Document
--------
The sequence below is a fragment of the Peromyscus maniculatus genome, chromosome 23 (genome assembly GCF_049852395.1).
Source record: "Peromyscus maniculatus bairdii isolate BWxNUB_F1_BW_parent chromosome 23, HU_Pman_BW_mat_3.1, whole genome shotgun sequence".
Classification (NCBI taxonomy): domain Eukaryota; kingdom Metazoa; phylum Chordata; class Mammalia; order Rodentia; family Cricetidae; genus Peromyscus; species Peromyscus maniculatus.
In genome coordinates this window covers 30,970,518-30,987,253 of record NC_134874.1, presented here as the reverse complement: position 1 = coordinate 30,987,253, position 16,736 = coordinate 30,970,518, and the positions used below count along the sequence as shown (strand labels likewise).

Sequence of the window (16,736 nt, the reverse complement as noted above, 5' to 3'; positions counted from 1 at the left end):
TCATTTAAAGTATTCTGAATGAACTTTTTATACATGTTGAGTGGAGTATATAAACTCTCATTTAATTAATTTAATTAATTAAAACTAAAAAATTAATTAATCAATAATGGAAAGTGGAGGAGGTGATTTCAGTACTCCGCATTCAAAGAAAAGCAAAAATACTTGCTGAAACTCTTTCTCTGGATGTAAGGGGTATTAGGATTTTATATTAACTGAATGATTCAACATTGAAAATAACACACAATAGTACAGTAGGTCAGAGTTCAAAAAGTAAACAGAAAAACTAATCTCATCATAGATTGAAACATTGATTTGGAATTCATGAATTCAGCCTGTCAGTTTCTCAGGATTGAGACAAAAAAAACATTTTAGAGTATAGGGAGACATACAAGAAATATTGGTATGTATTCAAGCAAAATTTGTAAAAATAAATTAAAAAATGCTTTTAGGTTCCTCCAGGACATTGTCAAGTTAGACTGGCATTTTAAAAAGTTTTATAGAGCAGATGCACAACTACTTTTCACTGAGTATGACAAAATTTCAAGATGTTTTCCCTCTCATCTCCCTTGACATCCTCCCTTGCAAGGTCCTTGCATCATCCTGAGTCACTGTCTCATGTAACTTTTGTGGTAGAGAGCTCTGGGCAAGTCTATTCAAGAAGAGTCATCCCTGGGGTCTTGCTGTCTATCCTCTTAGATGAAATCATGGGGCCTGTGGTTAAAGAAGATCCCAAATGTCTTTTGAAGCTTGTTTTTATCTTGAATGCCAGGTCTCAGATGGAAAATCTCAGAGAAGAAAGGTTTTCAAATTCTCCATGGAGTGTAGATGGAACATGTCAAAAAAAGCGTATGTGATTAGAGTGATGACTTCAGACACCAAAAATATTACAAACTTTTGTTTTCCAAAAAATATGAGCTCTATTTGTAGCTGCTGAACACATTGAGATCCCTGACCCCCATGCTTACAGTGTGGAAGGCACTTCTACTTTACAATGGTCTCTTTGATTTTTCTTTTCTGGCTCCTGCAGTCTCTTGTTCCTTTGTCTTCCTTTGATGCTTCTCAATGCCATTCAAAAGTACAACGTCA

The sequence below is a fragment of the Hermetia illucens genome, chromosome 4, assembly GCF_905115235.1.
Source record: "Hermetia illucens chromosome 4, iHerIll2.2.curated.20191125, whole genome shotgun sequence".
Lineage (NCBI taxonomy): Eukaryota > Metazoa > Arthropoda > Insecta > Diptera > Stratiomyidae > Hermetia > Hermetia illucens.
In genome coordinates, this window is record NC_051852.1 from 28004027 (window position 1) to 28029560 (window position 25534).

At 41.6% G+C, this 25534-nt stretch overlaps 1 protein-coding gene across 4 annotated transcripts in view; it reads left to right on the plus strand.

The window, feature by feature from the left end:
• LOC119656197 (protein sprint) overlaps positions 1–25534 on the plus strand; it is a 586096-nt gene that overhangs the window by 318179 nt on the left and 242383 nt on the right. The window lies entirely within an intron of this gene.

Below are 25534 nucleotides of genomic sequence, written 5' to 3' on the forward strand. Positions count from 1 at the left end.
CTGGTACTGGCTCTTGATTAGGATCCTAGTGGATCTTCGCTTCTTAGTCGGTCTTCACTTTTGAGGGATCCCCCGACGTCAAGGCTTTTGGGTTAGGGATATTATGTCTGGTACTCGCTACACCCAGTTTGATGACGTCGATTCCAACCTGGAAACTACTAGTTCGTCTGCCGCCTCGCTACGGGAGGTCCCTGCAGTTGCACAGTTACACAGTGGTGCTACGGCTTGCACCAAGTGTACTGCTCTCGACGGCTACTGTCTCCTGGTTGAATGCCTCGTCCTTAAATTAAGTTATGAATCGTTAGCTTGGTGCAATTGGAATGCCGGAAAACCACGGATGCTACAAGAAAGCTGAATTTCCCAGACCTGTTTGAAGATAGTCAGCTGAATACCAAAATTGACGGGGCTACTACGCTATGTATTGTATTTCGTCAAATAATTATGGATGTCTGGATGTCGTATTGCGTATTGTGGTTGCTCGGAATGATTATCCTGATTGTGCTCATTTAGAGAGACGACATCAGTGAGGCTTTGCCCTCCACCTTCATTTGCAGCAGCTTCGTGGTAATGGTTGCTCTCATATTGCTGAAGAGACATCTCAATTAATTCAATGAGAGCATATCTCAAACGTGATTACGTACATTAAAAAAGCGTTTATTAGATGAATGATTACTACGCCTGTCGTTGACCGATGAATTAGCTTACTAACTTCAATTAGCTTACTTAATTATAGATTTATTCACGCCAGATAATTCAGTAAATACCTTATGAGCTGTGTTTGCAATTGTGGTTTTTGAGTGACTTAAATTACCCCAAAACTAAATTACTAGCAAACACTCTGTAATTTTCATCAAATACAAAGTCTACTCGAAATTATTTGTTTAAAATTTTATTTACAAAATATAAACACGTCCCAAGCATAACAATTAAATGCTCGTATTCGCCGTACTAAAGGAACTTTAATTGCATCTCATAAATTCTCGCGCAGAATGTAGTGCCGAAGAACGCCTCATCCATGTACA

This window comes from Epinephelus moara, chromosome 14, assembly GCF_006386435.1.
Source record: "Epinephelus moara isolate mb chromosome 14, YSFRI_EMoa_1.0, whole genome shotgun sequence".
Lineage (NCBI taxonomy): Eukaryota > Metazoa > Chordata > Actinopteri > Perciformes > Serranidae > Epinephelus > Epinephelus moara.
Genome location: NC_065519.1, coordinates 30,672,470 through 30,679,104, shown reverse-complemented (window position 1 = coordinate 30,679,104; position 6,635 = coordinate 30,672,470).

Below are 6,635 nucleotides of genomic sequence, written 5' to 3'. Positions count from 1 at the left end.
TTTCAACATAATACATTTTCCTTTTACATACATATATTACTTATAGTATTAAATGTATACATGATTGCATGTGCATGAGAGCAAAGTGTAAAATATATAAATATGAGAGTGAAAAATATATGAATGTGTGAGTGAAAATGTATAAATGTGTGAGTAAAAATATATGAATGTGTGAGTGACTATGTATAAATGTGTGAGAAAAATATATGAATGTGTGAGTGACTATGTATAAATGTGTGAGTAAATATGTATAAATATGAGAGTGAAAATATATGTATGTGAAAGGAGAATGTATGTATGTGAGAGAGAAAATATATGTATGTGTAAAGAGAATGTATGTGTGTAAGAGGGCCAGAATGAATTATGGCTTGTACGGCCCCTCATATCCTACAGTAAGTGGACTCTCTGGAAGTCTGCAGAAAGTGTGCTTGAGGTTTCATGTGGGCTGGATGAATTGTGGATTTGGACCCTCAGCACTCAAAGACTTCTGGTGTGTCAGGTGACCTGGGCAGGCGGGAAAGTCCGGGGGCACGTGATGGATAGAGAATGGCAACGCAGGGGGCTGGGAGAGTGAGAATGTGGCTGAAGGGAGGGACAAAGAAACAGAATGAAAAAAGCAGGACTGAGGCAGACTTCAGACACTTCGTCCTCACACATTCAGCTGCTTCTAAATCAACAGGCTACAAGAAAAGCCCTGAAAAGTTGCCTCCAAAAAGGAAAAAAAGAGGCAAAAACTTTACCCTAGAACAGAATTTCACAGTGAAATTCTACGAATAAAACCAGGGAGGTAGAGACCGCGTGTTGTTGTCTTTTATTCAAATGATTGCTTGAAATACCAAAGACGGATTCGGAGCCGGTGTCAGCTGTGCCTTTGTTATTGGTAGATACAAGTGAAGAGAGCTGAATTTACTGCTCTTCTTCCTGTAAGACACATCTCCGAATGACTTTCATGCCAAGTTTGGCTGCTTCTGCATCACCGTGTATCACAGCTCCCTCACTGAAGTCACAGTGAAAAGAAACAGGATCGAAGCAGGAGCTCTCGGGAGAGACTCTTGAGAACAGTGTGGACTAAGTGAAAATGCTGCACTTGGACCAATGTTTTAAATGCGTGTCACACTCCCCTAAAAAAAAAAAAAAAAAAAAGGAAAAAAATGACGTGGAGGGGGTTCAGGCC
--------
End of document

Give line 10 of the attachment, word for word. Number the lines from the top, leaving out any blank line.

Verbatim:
In genome coordinates, this window is record NC_051852.1 from 28004027 (window position 1) to 28029560 (window position 25534).